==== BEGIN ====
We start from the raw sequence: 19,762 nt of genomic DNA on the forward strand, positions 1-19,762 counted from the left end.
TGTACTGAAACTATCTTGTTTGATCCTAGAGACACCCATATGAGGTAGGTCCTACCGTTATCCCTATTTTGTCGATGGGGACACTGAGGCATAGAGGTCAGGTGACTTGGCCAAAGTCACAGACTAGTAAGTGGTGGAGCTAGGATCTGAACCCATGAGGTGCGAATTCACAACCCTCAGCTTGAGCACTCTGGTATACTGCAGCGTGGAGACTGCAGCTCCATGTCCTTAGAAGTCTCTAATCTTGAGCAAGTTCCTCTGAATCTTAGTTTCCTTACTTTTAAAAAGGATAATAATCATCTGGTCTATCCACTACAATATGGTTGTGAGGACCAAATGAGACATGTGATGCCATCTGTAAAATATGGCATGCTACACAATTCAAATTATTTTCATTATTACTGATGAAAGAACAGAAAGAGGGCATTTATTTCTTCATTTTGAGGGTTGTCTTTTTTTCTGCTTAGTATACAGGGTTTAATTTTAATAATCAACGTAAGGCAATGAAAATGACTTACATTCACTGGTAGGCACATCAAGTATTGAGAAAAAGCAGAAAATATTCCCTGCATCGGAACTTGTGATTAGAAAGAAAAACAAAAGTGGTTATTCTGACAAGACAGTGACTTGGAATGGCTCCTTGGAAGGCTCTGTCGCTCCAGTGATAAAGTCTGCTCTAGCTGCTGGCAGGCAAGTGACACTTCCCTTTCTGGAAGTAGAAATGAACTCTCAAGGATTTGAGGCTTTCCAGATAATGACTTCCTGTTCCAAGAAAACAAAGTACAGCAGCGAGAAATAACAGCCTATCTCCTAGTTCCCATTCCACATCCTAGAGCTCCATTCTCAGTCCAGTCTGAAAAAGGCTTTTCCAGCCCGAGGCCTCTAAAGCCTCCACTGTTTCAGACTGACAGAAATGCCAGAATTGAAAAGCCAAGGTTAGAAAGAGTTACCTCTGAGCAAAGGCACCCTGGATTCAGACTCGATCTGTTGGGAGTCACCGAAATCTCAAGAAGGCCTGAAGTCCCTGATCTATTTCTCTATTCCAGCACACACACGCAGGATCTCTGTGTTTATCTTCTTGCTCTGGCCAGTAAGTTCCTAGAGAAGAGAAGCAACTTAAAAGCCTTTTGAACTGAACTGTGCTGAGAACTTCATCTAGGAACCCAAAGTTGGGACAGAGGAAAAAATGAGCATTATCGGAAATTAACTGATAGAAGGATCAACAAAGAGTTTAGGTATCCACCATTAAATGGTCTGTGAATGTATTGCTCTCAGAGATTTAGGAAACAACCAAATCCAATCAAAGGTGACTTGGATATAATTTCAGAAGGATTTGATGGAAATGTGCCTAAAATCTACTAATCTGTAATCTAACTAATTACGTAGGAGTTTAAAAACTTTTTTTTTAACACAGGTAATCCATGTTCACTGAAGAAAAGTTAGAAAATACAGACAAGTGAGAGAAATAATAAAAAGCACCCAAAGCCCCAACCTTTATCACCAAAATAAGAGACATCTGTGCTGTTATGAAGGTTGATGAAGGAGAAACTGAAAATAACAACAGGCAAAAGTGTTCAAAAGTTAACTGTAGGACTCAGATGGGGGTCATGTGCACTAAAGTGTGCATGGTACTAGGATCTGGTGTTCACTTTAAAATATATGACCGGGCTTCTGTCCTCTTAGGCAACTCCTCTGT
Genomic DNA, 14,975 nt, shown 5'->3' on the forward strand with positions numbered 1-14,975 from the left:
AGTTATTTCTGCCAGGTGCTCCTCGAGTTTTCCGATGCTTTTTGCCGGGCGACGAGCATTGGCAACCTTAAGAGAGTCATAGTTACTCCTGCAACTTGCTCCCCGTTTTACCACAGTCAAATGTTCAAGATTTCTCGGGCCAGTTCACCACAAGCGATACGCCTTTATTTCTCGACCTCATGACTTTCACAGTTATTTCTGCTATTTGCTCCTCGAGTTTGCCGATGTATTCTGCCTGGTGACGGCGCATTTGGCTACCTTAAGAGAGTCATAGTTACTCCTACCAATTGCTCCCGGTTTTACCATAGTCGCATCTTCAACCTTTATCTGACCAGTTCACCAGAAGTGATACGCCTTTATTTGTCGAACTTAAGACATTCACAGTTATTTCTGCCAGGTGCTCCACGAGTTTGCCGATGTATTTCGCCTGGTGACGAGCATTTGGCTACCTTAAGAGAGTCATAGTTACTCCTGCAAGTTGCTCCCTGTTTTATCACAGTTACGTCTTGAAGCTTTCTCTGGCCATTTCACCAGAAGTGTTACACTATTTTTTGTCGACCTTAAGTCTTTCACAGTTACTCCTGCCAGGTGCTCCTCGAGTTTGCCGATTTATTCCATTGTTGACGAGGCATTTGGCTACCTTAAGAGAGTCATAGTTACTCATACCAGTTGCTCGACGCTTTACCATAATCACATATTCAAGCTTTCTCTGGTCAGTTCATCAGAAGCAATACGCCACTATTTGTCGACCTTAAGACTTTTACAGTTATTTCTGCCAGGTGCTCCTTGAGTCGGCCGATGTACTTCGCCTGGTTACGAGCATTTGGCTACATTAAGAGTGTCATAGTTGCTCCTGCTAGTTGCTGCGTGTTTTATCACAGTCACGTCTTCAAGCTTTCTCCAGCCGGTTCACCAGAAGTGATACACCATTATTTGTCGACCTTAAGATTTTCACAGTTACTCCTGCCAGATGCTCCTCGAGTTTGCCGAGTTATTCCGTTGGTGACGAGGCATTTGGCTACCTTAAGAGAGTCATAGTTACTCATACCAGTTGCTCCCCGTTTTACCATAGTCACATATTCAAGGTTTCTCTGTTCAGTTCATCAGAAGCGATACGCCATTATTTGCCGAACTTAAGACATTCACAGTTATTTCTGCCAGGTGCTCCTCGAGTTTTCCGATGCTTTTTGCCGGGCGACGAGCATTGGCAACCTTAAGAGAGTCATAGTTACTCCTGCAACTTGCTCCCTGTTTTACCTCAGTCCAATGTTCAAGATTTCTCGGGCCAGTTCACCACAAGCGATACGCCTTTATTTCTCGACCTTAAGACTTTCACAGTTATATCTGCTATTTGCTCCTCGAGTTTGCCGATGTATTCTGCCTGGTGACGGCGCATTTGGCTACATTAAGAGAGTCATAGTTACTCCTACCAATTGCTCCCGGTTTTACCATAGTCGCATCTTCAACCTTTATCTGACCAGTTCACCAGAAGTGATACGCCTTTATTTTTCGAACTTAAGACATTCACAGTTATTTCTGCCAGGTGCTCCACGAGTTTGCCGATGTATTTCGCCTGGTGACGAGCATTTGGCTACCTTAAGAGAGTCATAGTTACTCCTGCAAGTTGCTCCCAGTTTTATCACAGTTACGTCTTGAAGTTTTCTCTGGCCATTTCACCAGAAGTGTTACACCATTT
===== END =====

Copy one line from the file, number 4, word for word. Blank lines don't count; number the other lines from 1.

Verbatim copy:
AGTTATTTCTGCCAGGTGCTCCTCGAGTTTTCCGATGCTTTTTGCCGGGCGACGAGCATTGGCAACCTTAAGAGAGTCATAGTTACTCCTGCAACTTGCTCCCCGTTTTACCACAGTCAAATGTTCAAGATTTCTCGGGCCAGTTCACCACAAGCGATACGCCTTTATTTCTCGACCTCATGACTTTCACAGTTATTTCTGCTATTTGCTCCTCGAGTTTGCCGATGTATTCTGCCTGGTGACGGCGCATTTGGCTACCTTAAGAGAGTCATAGTTACTCCTACCAATTGCTCCCGGTTTTACCATAGTCGCATCTTCAACCTTTATCTGACCAGTTCACCAGAAGTGATACGCCTTTATTTGTCGAACTTAAGACATTCACAGTTATTTCTGCCAGGTGCTCCACGAGTTTGCCGATGTATTTCGCCTGGTGACGAGCATTTGGCTACCTTAAGAGAGTCATAGTTACTCCTGCAAGTTGCTCCCTGTTTTATCACAGTTACGTCTTGAAGCTTTCTCTGGCCATTTCACCAGAAGTGTTACACTATTTTTTGTCGACCTTAAGTCTTTCACAGTTACTCCTGCCAGGTGCTCCTCGAGTTTGCCGATTTATTCCATTGTTGACGAGGCATTTGGCTACCTTAAGAGAGTCATAGTTACTCATACCAGTTGCTCGACGCTTTACCATAATCACATATTCAAGCTTTCTCTGGTCAGTTCATCAGAAGCAATACGCCACTATTTGTCGACCTTAAGACTTTTACAGTTATTTCTGCCAGGTGCTCCTTGAGTCGGCCGATGTACTTCGCCTGGTTACGAGCATTTGGCTACATTAAGAGTGTCATAGTTGCTCCTGCTAGTTGCTGCGTGTTTTATCACAGTCACGTCTTCAAGCTTTCTCCAGCCGGTTCACCAGAAGTGATACACCATTATTTGTCGACCTTAAGATTTTCACAGTTACTCCTGCCAGATGCTCCTCGAGTTTGCCGAGTTATTCCGTTGGTGACGAGGCATTTGGCTACCTTAAGAGAGTCATAGTTACTCATACCAGTTGCTCCCCGTTTTACCATAGTCACATATTCAAGGTTTCTCTGTTCAGTTCATCAGAAGCGATACGCCATTATTTGCCGAACTTAAGACATTCACAGTTATTTCTGCCAGGTGCTCCTCGAGTTTTCCGATGCTTTTTGCCGGGCGACGAGCATTGGCAACCTTAAGAGAGTCATAGTTACTCCTGCAACTTGCTCCCTGTTTTACCTCAGTCCAATGTTCAAGATTTCTCGGGCCAGTTCACCACAAGCGATACGCCTTTATTTCTCGACCTTAAGACTTTCACAGTTATATCTGCTATTTGCTCCTCGAGTTTGCCGATGTATTCTGCCTGGTGACGGCGCATTTGGCTACATTAAGAGAGTCATAGTTACTCCTACCAATTGCTCCCGGTTTTACCATAGTCGCATCTTCAACCTTTATCTGACCAGTTCACCAGAAGTGATACGCCTTTATTTTTCGAACTTAAGACATTCACAGTTATTTCTGCCAGGTGCTCCACGAGTTTGCCGATGTATTTCGCCTGGTGACGAGCATTTGGCTACCTTAAGAGAGTCATAGTTACTCCTGCAAGTTGCTCCCAGTTTTATCACAGTTACGTCTTGAAGTTTTCTCTGGCCATTTCACCAGAAGTGTTACACCATTT